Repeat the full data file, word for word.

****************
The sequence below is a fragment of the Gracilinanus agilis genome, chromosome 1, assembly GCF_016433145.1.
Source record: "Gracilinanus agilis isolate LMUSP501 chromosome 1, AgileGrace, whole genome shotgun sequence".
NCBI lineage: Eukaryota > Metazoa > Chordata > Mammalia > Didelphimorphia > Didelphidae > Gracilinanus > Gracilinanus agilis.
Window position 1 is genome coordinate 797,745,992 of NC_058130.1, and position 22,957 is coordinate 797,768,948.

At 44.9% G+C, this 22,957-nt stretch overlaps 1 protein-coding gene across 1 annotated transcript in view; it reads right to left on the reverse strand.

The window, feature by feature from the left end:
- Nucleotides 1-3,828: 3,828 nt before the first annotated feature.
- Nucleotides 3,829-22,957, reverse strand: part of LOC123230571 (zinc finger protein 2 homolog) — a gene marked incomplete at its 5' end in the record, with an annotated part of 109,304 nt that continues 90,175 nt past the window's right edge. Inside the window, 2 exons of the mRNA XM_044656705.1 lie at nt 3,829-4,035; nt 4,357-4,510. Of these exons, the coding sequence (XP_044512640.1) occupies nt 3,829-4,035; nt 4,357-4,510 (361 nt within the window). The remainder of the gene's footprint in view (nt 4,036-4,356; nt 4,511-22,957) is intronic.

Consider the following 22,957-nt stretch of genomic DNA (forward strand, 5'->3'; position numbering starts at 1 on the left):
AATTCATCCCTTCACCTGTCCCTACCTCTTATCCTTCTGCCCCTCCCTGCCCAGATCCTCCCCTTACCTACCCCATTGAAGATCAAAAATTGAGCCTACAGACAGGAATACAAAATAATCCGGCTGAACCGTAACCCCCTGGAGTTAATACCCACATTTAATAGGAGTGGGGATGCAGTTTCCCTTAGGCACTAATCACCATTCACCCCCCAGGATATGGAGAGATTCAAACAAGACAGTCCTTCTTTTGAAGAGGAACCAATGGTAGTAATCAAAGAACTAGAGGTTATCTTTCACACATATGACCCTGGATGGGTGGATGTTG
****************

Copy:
The sequence below is a fragment of the Gracilinanus agilis genome, chromosome 1, assembly GCF_016433145.1.
Source record: "Gracilinanus agilis isolate LMUSP501 chromosome 1, AgileGrace, whole genome shotgun sequence".
NCBI lineage: Eukaryota > Metazoa > Chordata > Mammalia > Didelphimorphia > Didelphidae > Gracilinanus > Gracilinanus agilis.
Window position 1 is genome coordinate 797,745,992 of NC_058130.1, and position 22,957 is coordinate 797,768,948.

At 44.9% G+C, this 22,957-nt stretch overlaps 1 protein-coding gene across 1 annotated transcript in view; it reads right to left on the reverse strand.

The window, feature by feature from the left end:
- Nucleotides 1-3,828: 3,828 nt before the first annotated feature.
- Nucleotides 3,829-22,957, reverse strand: part of LOC123230571 (zinc finger protein 2 homolog) — a gene marked incomplete at its 5' end in the record, with an annotated part of 109,304 nt that continues 90,175 nt past the window's right edge. Inside the window, 2 exons of the mRNA XM_044656705.1 lie at nt 3,829-4,035; nt 4,357-4,510. Of these exons, the coding sequence (XP_044512640.1) occupies nt 3,829-4,035; nt 4,357-4,510 (361 nt within the window). The remainder of the gene's footprint in view (nt 4,036-4,356; nt 4,511-22,957) is intronic.

Consider the following 22,957-nt stretch of genomic DNA (forward strand, 5'->3'; position numbering starts at 1 on the left):
AATTCATCCCTTCACCTGTCCCTACCTCTTATCCTTCTGCCCCTCCCTGCCCAGATCCTCCCCTTACCTACCCCATTGAAGATCAAAAATTGAGCCTACAGACAGGAATACAAAATAATCCGGCTGAACCGTAACCCCCTGGAGTTAATACCCACATTTAATAGGAGTGGGGATGCAGTTTCCCTTAGGCACTAATCACCATTCACCCCCCAGGATATGGAGAGATTCAAACAAGACAGTCCTTCTTTTGAAGAGGAACCAATGGTAGTAATCAAAGAACTAGAGGTTATCTTTCACACATATGACCCTGGATGGGTGGATGTTG